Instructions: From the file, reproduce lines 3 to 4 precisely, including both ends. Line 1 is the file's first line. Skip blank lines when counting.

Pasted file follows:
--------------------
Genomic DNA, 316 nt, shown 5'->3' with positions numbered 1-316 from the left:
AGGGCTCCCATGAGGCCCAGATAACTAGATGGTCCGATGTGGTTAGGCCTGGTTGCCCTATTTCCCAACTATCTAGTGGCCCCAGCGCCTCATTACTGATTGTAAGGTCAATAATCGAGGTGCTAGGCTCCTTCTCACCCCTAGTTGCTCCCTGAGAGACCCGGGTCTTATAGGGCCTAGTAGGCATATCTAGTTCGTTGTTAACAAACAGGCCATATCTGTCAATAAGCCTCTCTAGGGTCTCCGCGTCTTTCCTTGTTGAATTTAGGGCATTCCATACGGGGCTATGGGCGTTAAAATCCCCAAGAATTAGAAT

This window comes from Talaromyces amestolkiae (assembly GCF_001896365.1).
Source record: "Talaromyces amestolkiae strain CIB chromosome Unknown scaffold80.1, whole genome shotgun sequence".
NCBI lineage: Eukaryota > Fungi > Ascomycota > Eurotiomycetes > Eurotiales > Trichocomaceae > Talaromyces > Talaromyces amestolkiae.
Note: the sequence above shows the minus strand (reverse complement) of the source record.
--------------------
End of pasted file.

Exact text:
This window comes from Talaromyces amestolkiae (assembly GCF_001896365.1).
Source record: "Talaromyces amestolkiae strain CIB chromosome Unknown scaffold80.1, whole genome shotgun sequence".